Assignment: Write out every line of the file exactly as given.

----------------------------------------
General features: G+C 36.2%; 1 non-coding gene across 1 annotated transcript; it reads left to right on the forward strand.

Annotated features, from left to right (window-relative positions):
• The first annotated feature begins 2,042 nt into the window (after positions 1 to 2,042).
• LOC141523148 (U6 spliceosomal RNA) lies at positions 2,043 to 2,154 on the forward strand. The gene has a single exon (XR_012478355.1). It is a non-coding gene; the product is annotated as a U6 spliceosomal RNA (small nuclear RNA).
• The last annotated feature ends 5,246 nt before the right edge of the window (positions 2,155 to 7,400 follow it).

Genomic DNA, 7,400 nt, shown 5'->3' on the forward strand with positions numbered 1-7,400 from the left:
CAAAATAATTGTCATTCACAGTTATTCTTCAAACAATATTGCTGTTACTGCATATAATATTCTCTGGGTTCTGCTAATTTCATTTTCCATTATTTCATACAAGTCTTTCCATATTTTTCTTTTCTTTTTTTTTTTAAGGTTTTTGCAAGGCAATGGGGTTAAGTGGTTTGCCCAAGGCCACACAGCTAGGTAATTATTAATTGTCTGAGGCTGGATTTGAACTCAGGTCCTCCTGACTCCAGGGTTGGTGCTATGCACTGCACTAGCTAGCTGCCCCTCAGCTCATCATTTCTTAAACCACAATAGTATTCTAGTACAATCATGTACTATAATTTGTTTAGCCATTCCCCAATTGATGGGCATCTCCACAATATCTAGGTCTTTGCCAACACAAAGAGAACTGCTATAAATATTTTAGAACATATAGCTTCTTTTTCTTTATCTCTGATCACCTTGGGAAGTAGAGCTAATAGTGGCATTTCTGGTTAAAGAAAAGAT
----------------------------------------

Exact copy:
General features: G+C 36.2%; 1 non-coding gene across 1 annotated transcript; it reads left to right on the forward strand.

Annotated features, from left to right (window-relative positions):
• The first annotated feature begins 2,042 nt into the window (after positions 1 to 2,042).
• LOC141523148 (U6 spliceosomal RNA) lies at positions 2,043 to 2,154 on the forward strand. The gene has a single exon (XR_012478355.1). It is a non-coding gene; the product is annotated as a U6 spliceosomal RNA (small nuclear RNA).
• The last annotated feature ends 5,246 nt before the right edge of the window (positions 2,155 to 7,400 follow it).

Genomic DNA, 7,400 nt, shown 5'->3' on the forward strand with positions numbered 1-7,400 from the left:
CAAAATAATTGTCATTCACAGTTATTCTTCAAACAATATTGCTGTTACTGCATATAATATTCTCTGGGTTCTGCTAATTTCATTTTCCATTATTTCATACAAGTCTTTCCATATTTTTCTTTTCTTTTTTTTTTTAAGGTTTTTGCAAGGCAATGGGGTTAAGTGGTTTGCCCAAGGCCACACAGCTAGGTAATTATTAATTGTCTGAGGCTGGATTTGAACTCAGGTCCTCCTGACTCCAGGGTTGGTGCTATGCACTGCACTAGCTAGCTGCCCCTCAGCTCATCATTTCTTAAACCACAATAGTATTCTAGTACAATCATGTACTATAATTTGTTTAGCCATTCCCCAATTGATGGGCATCTCCACAATATCTAGGTCTTTGCCAACACAAAGAGAACTGCTATAAATATTTTAGAACATATAGCTTCTTTTTCTTTATCTCTGATCACCTTGGGAAGTAGAGCTAATAGTGGCATTTCTGGTTAAAGAAAAGAT